Chisholm v. Georgia
This case was in reference to payment of Revolutionary War debt by the state of Georgia. Chisholm sued over failure to repay. Georgia claiming sovereign immunity did not appear at proceedings. Chief Justice Marshall in his ruling stated that the Court abrogated this right of sovereign immunity the ruling sparked outrage in GA with the governor threatening death on anyone attempting to collect the debt. The ruling also led to the 11th amendment which prohibited suits against states with the federal government as the arbiter.
This was a piece of legislation put forward in response to the Alien and Sedition Acts. It claimed the Constitution was a compact between the states, and that the federal government had only limited power expressly stated. When the federal government oversteps those powers, a state may not follow this rule. The VA Resolution was the beginnings of the idea that a single state cannot follow the federal law. It was however concurrent with the amendment procedure of Article V, because it was simply a resolution, not law, and also submitted to the state legislatures in order to achieve the necessary ¾ for an amendment.
Berea College v. Kentucky
This Supreme Court case from the early 1900s was significant in its impact on instituting school segregation throughout the state of Kentucky for both public and private schools. Berea College was a private school which, from its conception in 1855, had accepted both blacks and whites. But with the passing of Kentucky’s “Day Law,” it was forced to stop accepting black students into the institution. The college argued against the state’s “Day Law” and the case went to the Supreme Court, which ruled in favor of the state. Effectively soon after, all KY schools were forced to segregate their students.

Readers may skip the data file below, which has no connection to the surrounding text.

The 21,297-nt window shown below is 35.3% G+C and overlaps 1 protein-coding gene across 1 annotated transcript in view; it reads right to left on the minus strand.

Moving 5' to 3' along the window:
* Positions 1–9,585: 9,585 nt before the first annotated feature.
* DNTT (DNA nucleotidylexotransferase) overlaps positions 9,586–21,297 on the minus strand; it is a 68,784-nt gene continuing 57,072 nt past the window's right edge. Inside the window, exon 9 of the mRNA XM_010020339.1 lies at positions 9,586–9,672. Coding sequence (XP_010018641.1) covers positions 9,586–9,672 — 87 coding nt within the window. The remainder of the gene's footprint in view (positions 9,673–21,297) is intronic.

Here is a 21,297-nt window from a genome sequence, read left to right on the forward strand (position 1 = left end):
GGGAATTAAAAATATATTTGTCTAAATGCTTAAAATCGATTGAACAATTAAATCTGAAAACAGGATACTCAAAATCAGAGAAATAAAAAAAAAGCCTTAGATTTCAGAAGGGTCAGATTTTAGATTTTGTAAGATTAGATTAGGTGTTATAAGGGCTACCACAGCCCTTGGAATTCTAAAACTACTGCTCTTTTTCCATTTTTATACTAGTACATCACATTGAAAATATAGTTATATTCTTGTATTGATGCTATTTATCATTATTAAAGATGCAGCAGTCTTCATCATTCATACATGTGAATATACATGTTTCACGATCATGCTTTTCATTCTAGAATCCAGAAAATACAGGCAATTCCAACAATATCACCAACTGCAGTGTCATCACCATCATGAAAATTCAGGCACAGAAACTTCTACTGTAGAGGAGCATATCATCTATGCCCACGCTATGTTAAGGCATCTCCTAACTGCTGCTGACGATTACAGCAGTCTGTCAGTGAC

An amendment added to Buchanan’s attempt to circumvent the Constitution and give him authority and power over foreign affairs without congressional oversight. The amendment was added to a resolution that would have given Buchanan unilateral authority to deal with Paraguay. If successful, it would have set up dangerous precedent for presidential power. The amendment introduced in the Senate would have stripped Buchanan of warmaking powers. As such, he would not be able to wage war on Paraguay without congressional approval. The amendment ultimately was defeated but the damage was done. Buchanan promised not to use force when dealing with Par’y.
New York anti-Federalist (who wrote under a pseudonym) that expressed fears concerning the Constitution. Brutus feared that the Constitution made the federal government too powerful, and would lead to creation of a standing army, even in peacetime. He feared that the military would be under the control of the President and would become his personal army. (His fears have seemed to come true.) He also feared the power of the judiciary. Noted that judges would have lifetime appointment and would not be controlled by anyone.